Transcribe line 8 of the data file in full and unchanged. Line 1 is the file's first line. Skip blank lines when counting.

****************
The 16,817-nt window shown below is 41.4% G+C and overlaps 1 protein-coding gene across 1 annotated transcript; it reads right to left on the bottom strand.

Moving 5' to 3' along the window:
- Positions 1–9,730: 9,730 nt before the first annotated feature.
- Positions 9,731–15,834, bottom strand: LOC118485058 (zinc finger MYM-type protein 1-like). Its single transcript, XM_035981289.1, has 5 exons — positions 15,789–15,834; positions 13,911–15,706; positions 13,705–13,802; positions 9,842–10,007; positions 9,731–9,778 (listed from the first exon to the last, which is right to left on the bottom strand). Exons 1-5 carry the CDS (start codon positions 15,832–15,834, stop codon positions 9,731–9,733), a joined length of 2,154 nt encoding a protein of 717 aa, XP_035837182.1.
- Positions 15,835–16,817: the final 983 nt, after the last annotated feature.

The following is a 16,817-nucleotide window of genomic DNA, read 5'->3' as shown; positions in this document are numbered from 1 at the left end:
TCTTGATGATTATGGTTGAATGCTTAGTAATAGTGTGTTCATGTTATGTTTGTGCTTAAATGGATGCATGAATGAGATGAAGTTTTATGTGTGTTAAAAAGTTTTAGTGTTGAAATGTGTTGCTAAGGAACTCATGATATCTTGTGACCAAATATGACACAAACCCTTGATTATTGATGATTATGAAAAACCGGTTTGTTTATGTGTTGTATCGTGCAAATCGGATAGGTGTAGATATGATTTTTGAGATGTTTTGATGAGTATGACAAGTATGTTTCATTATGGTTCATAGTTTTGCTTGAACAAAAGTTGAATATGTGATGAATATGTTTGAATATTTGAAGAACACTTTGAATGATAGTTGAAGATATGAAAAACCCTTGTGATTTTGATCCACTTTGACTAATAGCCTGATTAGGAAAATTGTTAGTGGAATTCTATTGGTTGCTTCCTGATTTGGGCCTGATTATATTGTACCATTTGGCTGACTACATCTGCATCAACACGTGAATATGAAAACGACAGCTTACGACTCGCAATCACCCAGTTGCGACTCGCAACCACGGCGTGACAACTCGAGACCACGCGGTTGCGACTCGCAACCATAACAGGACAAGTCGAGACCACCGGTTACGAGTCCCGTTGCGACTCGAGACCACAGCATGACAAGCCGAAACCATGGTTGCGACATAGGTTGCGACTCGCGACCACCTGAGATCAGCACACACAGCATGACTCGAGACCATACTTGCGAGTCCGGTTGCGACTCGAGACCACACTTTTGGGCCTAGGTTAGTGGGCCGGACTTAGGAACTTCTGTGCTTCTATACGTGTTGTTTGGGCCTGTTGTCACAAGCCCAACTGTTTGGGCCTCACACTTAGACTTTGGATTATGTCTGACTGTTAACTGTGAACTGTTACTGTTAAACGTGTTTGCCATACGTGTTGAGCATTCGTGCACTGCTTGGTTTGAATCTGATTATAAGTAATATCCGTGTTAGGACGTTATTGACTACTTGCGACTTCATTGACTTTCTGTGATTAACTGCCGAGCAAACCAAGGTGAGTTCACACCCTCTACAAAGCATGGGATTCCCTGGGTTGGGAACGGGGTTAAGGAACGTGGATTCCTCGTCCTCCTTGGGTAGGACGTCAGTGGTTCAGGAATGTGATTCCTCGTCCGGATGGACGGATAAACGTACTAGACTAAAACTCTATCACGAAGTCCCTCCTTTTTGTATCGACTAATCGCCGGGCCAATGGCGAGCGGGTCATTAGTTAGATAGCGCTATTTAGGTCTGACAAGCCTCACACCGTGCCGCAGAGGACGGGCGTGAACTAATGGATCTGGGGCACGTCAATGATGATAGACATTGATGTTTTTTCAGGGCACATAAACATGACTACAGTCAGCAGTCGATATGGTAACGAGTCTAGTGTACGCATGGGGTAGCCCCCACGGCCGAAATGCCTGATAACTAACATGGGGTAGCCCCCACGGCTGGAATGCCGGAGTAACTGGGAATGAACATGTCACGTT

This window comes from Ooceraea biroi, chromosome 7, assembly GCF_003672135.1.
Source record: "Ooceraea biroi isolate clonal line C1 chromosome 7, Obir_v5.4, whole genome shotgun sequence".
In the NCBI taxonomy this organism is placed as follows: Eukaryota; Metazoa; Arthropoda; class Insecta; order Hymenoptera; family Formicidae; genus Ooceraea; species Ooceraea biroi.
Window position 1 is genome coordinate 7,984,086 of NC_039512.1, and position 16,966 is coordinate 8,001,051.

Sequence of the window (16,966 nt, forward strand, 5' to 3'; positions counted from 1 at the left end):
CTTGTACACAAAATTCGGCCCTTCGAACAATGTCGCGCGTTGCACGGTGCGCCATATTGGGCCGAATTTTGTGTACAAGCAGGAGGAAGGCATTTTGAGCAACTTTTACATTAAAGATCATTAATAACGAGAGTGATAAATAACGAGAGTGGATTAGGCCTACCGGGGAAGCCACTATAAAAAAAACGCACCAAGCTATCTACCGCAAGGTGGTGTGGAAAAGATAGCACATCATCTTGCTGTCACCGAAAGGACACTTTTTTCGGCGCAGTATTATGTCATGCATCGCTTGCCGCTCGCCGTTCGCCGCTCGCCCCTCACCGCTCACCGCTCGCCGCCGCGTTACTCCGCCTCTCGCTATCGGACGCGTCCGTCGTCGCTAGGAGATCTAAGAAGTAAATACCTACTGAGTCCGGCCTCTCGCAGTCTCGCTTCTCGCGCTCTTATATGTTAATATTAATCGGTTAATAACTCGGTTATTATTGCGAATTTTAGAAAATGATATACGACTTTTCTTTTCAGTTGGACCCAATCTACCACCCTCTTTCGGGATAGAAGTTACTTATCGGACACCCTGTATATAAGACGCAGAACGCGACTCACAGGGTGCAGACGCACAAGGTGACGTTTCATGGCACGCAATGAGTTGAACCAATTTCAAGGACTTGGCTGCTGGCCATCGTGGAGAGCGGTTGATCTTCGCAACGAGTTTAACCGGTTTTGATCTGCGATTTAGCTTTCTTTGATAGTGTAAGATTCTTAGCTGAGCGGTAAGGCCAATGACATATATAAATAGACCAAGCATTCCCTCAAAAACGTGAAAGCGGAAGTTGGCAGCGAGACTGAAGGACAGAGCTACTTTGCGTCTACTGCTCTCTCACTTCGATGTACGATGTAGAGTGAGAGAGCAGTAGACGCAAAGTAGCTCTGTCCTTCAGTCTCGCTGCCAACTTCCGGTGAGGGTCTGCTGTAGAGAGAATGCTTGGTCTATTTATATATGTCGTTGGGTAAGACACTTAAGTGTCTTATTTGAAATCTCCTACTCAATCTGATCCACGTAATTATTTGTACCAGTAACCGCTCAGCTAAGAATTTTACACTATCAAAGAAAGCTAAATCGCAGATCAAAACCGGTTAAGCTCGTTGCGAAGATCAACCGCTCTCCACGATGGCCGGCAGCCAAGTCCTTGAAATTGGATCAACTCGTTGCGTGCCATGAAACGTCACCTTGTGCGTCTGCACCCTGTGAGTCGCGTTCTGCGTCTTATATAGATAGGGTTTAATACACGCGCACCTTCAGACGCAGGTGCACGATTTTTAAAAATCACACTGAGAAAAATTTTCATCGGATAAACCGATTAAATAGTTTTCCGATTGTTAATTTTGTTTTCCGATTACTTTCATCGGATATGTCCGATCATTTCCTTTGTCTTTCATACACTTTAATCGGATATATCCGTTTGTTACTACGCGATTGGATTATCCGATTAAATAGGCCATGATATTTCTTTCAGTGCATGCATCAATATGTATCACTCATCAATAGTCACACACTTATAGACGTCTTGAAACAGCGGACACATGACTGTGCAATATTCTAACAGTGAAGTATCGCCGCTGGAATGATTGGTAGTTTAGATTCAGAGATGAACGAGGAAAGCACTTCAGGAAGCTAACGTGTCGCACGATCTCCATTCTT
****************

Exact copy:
This window comes from Ooceraea biroi, chromosome 7, assembly GCF_003672135.1.